Full Text Available ... ultrasound exams, you will be positioned lying face-up on an examination table that can be tilted ... you at the conclusion of your examination. Follow-up examinations may be necessary. Your doctor will explain ...

  15. Children's (Pediatric) Abdominal Ultrasound Imaging

    Medline Plus

    Full Text Available ... and ultrasound gel placed directly on the skin. High-frequency sound waves are transmitted from the probe ... during a single exam. The transducer sends out high-frequency sound waves (that the human ear cannot ...

  16. Children's (Pediatric) Abdominal Ultrasound Imaging

    Medline Plus

    Full Text Available ... the exam. Your child should wear loose, comfortable clothing and may be asked to wear a gown. ... child should be dressed in comfortable, loose-fitting clothing for an ultrasound exam. Other preparation depends on ...

  17. Children's (Pediatric) Abdominal Ultrasound Imaging

    Medline Plus

    Full Text Available ... for evaluating the brain, spinal cord and hip joints in newborns and infants. Risks For standard diagnostic ultrasound , there are no known harmful effects on humans. top of ...

  18. Children's (Pediatric) Abdominal Ultrasound Imaging

    Medline Plus

    Full Text Available ... for laboratory testing help detect the presence and cause of an apparent enlarged abdominal organ identify the ... of abnormal fluid in the abdomen help determine causes of vomiting in young infants Because ultrasound provides ...

  19. Children's (Pediatric) Abdominal Ultrasound Imaging

    Medline Plus

    Full Text Available ... used to sample cells from organs for laboratory testing help detect the presence and cause of an ... sample cells from an abnormal area for laboratory testing. Ultrasound may also be used to guide the ...

  20. Children's (Pediatric) Abdominal Ultrasound Imaging

    Medline Plus

    Full Text Available ... blood flow (such as clots) narrowing of vessels tumors and congenital vascular malformations reduced or absent blood ... vessels or to detect abnormal masses, such as tumors. In an ultrasound examination, a transducer both sends ...

  1. Children's (Pediatric) Abdominal Ultrasound Imaging

    Medline Plus

    Full Text Available ... areas of the body while other areas, especially air-filled lungs, are poorly suited for ultrasound. top ... make secure contact with the body and eliminate air pockets between the transducer and the skin that ...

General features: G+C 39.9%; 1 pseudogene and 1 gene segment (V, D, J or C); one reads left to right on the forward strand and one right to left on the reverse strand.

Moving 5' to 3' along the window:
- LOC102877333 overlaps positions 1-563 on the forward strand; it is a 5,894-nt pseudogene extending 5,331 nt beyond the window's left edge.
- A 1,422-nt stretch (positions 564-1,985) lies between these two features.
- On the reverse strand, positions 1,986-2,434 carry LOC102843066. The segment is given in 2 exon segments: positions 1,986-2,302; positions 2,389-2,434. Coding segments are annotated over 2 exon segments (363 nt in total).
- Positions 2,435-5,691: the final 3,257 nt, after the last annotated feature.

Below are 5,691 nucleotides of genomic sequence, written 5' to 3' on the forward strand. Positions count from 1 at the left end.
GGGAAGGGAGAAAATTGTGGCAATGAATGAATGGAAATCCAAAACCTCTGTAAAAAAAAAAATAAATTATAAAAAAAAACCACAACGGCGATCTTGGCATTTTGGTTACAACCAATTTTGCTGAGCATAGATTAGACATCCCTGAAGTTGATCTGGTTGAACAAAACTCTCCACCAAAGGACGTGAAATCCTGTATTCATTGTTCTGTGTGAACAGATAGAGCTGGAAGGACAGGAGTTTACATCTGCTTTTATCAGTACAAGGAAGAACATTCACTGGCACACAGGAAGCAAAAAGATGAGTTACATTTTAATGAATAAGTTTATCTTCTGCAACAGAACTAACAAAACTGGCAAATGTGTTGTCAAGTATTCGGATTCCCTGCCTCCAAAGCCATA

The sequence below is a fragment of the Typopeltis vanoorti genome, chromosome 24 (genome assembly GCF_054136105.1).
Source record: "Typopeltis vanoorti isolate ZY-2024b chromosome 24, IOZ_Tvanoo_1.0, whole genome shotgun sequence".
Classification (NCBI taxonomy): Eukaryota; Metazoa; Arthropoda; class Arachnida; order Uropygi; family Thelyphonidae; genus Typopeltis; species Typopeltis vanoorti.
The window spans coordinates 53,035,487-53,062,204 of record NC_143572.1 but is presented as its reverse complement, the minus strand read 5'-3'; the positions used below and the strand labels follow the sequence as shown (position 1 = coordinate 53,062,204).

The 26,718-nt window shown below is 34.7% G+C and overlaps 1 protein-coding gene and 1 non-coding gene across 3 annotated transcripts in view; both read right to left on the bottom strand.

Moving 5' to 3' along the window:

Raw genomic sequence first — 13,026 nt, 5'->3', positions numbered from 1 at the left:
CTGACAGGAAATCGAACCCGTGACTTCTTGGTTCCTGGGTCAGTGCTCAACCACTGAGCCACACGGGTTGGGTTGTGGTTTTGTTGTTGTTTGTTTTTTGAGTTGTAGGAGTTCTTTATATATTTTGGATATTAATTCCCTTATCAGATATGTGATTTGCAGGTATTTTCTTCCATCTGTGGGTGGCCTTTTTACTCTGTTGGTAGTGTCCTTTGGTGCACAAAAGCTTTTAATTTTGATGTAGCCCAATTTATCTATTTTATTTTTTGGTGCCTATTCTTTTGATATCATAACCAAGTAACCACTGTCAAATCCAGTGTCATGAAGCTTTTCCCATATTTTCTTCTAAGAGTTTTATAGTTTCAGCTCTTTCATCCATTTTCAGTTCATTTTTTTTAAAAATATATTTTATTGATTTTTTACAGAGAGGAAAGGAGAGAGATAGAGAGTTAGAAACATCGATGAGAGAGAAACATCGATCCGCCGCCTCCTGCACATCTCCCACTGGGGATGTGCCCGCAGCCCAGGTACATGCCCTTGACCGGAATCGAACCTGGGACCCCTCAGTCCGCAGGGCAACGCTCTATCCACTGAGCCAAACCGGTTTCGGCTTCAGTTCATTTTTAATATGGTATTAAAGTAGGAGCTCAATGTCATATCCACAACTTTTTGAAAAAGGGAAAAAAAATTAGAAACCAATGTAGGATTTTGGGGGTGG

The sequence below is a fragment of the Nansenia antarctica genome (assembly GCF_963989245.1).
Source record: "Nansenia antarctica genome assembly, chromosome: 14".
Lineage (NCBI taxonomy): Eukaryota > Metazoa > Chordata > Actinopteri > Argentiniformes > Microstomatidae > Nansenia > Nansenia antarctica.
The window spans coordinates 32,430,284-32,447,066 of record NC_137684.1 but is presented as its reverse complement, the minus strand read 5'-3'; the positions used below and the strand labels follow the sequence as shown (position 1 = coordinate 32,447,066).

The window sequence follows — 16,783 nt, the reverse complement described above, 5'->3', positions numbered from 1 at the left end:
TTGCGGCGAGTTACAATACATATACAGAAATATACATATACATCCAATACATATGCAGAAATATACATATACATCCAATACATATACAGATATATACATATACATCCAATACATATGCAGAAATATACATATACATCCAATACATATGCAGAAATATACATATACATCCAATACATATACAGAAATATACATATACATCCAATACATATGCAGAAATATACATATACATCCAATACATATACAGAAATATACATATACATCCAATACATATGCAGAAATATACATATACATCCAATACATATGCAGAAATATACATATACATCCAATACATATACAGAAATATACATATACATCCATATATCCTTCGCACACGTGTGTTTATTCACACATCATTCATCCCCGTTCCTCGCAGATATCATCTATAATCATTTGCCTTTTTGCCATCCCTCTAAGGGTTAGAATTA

2. Children's (Pediatric) Abdominal Ultrasound Imaging

    Medline Plus

    Full Text Available ... or sonography , involves the use of a small transducer (probe) and ultrasound gel placed directly on the ... probe through the gel into the body. The transducer collects the sounds that bounce back and a ...

  3. Children's (Pediatric) Abdominal Ultrasound Imaging

    Medline Plus

    Full Text Available ... ultrasound gel placed directly on the skin. High-frequency sound waves are transmitted from the probe through ... a single exam. The transducer sends out high-frequency sound waves (that the human ear cannot hear) ...

  4. Multimodality ultrasound imaging in stroke: current concepts and future focus.

    Science.gov (United States)

    Liu, Yumei; Hua, Yang; Feng, Wuwei; Ovbiagele, Bruce

    2016-12-01

    Stroke is a leading cause of disability and mortality worldwide. Ultrasound is a real-time imaging technique that is inexpensive, portable, non-invasive, and safe, with high diagnostic accuracy. Ultrasonic imaging can provide useful direct and indirect information about the characteristics of various vessels in the both intracranial and extracranial segments. Areas covered: In this review, we will discuss multimodal applications of ultrasonic imaging in stroke prevention and management including checking carotid intima-media thickness progression, evaluating the plaque morphology, calibrating the degree of stenosis, detecting the presence of patent foramen ovale, monitoring microembolization, and screening for stroke risk in patients with sickle cell disease. We present the conventional ultrasonography as well as the novel ultrasound techniques including gray scale median, 3-dementional ultrasound, elastography, intravascular ultrasound, and contrast-enhanced ultrasound. Expert commentary: Ultrasonography is a non-invasive, low-cost, safe, fast, and real-time imaging technology for stroke risk assessment. Each modality has its own advantage as well as limitation. Future research should be focused on developing new technologies that can improve the quality of imaging and accuracy of diagnosis.

  5. Nonlinear ultrasound imaging of nanoscale acoustic biomolecules

    Science.gov (United States)

    Maresca, David; Lakshmanan, Anupama; Lee-Gosselin, Audrey; Melis, Johan M.; Ni, Yu-Li; Bourdeau, Raymond W.; Kochmann, Dennis M.; Shapiro, Mikhail G.

    2017-02-01